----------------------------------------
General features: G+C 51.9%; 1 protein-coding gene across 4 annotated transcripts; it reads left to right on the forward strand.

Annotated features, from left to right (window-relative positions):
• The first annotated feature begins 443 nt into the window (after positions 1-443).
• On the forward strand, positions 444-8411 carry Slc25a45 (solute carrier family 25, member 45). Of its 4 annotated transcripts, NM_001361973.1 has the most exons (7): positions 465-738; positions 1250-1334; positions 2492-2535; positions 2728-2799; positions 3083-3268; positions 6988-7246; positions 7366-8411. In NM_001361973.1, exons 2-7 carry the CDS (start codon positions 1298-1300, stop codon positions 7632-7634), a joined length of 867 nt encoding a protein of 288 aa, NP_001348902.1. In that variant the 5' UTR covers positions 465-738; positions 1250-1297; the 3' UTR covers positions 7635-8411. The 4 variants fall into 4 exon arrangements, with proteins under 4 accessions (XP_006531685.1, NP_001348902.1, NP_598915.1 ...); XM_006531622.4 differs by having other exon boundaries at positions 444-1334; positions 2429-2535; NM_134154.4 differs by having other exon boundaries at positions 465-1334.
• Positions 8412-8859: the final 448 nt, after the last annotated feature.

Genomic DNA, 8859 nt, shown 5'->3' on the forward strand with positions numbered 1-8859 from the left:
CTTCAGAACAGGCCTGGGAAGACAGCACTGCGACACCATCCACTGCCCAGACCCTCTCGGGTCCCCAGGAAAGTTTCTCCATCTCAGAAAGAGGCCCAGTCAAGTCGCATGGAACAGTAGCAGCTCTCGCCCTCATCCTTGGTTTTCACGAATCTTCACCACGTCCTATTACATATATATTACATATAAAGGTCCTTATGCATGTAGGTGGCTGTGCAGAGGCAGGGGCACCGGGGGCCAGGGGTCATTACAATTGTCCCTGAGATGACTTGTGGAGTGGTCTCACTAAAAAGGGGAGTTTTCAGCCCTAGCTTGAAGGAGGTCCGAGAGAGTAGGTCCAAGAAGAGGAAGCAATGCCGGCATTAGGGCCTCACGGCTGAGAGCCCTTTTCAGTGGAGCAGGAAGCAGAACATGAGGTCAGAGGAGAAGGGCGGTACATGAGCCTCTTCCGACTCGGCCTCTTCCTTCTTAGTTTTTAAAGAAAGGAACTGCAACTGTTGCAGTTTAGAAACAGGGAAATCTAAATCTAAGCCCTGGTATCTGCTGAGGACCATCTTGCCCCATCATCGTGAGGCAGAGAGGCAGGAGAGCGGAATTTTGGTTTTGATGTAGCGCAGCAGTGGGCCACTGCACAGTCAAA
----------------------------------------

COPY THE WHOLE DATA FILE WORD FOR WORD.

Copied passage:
General features: G+C 51.9%; 1 protein-coding gene across 4 annotated transcripts; it reads left to right on the forward strand.

Annotated features, from left to right (window-relative positions):
• The first annotated feature begins 443 nt into the window (after positions 1-443).
• On the forward strand, positions 444-8411 carry Slc25a45 (solute carrier family 25, member 45). Of its 4 annotated transcripts, NM_001361973.1 has the most exons (7): positions 465-738; positions 1250-1334; positions 2492-2535; positions 2728-2799; positions 3083-3268; positions 6988-7246; positions 7366-8411. In NM_001361973.1, exons 2-7 carry the CDS (start codon positions 1298-1300, stop codon positions 7632-7634), a joined length of 867 nt encoding a protein of 288 aa, NP_001348902.1. In that variant the 5' UTR covers positions 465-738; positions 1250-1297; the 3' UTR covers positions 7635-8411. The 4 variants fall into 4 exon arrangements, with proteins under 4 accessions (XP_006531685.1, NP_001348902.1, NP_598915.1 ...); XM_006531622.4 differs by having other exon boundaries at positions 444-1334; positions 2429-2535; NM_134154.4 differs by having other exon boundaries at positions 465-1334.
• Positions 8412-8859: the final 448 nt, after the last annotated feature.

Genomic DNA, 8859 nt, shown 5'->3' on the forward strand with positions numbered 1-8859 from the left:
CTTCAGAACAGGCCTGGGAAGACAGCACTGCGACACCATCCACTGCCCAGACCCTCTCGGGTCCCCAGGAAAGTTTCTCCATCTCAGAAAGAGGCCCAGTCAAGTCGCATGGAACAGTAGCAGCTCTCGCCCTCATCCTTGGTTTTCACGAATCTTCACCACGTCCTATTACATATATATTACATATAAAGGTCCTTATGCATGTAGGTGGCTGTGCAGAGGCAGGGGCACCGGGGGCCAGGGGTCATTACAATTGTCCCTGAGATGACTTGTGGAGTGGTCTCACTAAAAAGGGGAGTTTTCAGCCCTAGCTTGAAGGAGGTCCGAGAGAGTAGGTCCAAGAAGAGGAAGCAATGCCGGCATTAGGGCCTCACGGCTGAGAGCCCTTTTCAGTGGAGCAGGAAGCAGAACATGAGGTCAGAGGAGAAGGGCGGTACATGAGCCTCTTCCGACTCGGCCTCTTCCTTCTTAGTTTTTAAAGAAAGGAACTGCAACTGTTGCAGTTTAGAAACAGGGAAATCTAAATCTAAGCCCTGGTATCTGCTGAGGACCATCTTGCCCCATCATCGTGAGGCAGAGAGGCAGGAGAGCGGAATTTTGGTTTTGATGTAGCGCAGCAGTGGGCCACTGCACAGTCAAA